• Suppose France is K-abundant relative to Germany (that is (K/L)F > (K/L)G)

  • This means that (w/r)F > (w/r)G

  • Suppose further that there is a FIR: in France, at (w/r)F apples are produced relatively K-intensively but in Germany at (w/r)G apples are produced in a relatively L-intensive way


Factor intensity reversal implications for trade61 l.jpg
Factor Intensity Reversal: Implications for Trade

  • If trade begins, according to the H-O theorem the relatively K-abundant country (France) will export the rel. K-intensive good (apples) and the rel. L-abundant country will export the rel. L-intensive good (also apples)

  • This can’t work


Factor intensity reversal the bottom line l.jpg
Factor Intensity Reversal: The Bottom Line

  • If FIRs are present, the H-O theorem breaks down

  • If FIRs are common, we’d better find a new theory


Qualification 3 transportation costs l.jpg
Qualification #3: Transportation Costs

  • In the real world, it is costly to transport goods internationally

  • How do the implications of our model change if we allow for transportation costs?

  • Consider the supply and demand curves for textiles in Mexico and the U.S.:


Basic set up l.jpg
Basic Set-Up

U.S.

SText

PT

PT

Mexico

SText

PAUS

PAMex

DText

DText

QT

QT


Basic set up65 l.jpg
Basic Set-Up

U.S.

SText

PT

PT

Mexico

SText

PAUS

PIntl

PIntl

PAMex

DText

DText

q1

q2

QT

q1

q2

QT


Basic set up66 l.jpg
Basic Set-Up

U.S.

SText

PT

PT

Mexico

SText

PAUS

Exp.

PIntl

PIntl

Imp.

PAMex

DText

DText

q1

q2

QT

q1

q2

QT


Adding transportation costs l.jpg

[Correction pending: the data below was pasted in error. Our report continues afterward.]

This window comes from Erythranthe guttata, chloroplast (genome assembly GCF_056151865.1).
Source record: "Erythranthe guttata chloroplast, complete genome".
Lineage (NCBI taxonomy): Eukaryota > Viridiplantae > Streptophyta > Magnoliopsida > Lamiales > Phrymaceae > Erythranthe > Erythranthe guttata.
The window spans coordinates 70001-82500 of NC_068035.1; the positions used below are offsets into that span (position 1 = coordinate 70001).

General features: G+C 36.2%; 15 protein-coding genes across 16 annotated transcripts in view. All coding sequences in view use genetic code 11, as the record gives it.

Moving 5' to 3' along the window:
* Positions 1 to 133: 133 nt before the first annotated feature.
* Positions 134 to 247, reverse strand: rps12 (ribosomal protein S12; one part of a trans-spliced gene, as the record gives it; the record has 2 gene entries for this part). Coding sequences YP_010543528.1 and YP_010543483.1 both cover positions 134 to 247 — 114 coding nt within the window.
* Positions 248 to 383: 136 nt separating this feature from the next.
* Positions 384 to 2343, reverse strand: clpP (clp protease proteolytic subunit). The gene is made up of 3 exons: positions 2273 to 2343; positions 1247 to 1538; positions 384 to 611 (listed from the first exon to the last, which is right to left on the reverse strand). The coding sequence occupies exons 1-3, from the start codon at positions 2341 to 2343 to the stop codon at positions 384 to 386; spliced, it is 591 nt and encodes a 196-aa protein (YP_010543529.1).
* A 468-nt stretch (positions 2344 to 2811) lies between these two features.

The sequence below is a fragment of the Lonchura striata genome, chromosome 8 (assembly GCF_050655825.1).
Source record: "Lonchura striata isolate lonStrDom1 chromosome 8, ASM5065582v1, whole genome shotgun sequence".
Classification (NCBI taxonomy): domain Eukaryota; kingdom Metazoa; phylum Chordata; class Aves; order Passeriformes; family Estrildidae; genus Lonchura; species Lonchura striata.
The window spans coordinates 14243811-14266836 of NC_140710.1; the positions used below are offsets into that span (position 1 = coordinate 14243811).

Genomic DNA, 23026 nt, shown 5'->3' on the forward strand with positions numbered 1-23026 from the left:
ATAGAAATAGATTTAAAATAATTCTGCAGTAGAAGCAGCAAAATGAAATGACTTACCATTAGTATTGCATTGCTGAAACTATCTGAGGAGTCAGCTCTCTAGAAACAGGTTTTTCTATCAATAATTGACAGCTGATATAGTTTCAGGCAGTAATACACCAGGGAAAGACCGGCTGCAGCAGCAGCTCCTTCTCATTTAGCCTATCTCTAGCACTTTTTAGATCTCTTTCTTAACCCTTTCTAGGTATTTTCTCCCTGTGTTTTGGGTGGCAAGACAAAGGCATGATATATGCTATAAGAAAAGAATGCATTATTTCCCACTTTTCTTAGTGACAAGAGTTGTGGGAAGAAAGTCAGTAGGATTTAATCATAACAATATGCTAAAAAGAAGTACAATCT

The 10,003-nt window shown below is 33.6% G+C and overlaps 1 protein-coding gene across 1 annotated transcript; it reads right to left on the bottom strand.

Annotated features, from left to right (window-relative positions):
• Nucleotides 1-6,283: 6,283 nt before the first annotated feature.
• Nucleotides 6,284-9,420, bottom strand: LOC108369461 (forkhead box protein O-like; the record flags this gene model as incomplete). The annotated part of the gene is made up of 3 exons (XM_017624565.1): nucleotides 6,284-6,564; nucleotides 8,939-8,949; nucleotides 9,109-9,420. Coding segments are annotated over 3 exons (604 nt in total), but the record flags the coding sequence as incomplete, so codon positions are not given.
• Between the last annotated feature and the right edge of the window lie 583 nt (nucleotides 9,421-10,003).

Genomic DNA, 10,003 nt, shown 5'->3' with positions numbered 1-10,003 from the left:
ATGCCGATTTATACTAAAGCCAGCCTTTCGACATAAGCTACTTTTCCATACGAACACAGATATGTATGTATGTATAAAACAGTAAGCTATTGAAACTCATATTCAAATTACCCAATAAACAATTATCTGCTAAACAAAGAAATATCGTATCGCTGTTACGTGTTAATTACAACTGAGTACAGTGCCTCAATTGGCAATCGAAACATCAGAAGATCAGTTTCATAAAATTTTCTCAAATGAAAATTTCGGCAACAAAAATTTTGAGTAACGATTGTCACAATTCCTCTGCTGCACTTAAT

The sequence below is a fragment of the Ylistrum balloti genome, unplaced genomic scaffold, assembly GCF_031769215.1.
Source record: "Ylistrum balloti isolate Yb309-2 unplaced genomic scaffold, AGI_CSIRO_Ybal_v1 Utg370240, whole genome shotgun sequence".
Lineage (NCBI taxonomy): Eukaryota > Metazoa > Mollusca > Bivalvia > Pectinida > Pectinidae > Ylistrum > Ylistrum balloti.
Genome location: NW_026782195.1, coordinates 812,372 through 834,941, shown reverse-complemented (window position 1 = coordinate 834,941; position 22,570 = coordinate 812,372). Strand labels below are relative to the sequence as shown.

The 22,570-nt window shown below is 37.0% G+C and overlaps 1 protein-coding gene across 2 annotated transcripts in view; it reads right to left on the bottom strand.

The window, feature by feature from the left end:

Adding Transportation Costs

  • Suppose Mexico tries to pass along 100% of the transportation costs to the U.S. consumers

  • In this case, the U.S. textile price will rise, and the quantity of imports demanded will fall

  • Mexico will have a surplus, and will eventually lower their domestic price


Adding transportation costs68 l.jpg
Adding Transportation Costs

U.S.

SText

PT

PT

Mexico

SText

Exp.

t-costs

PIntl

PIntl

Imp.

DText

DText

q1

q2

q1

q2

QT

QT


Adding transportation costs69 l.jpg
Adding Transportation Costs

  • Therefore, unless Mexico is the only seller in the world, transportation costs will be borne by both the consumer (the U.S.) and the seller (Mexico).

  • How does this look on the graph?


Adding transportation costs70 l.jpg
Adding Transportation Costs

U.S.

SText

PT

PT

Mexico

SText

Exp.

PIntl

PIntl

Imp.

DText

DText

q1

q2

q1

q2

QT

QT


Adding transportation costs71 l.jpg
Adding Transportation Costs

U.S.

SText

PT

PT

Mexico

SText

Exp.

PIntl

PIntl

t-costs

Imp.

DText

DText

q1

q2

q1

q2

QT

QT


Adding transportation costs72 l.jpg
Adding Transportation Costs

  • Notice: there is no longer a single international textile price, but rather two different ones

  • That is, transportation costs drive a wedge between the two countries’ prices


Adding transportation costs the bottom line l.jpg
Adding Transportation Costs: the Bottom Line

  • In general, the H-O theorem will still hold

  • The FPE theorem breaks down, since factor prices only equalize if the commodity prices do

  • Therefore, in the presence of transportation costs, factor prices have a tendency to move towards each other, but we should not expect equalization


Relaxing other assumptions l.jpg
Relaxing Other Assumptions

  • One can relax many other assumptions and examine how the implications of the model change:

    • perfect competition

    • CRTS

    • identical production technologies

    • lack of policy obstacles

    • factors being perfectly transferable


Relaxing other assumptions75 l.jpg
Relaxing Other Assumptions

  • These issues have involved many researchers for many years

  • You can read a bit about this research in your text, but we have other fish to fry

  • Suffice it to say that relaxing these assumptions can modify the basic H-O-S model, but doesn’t lead us to scrap the model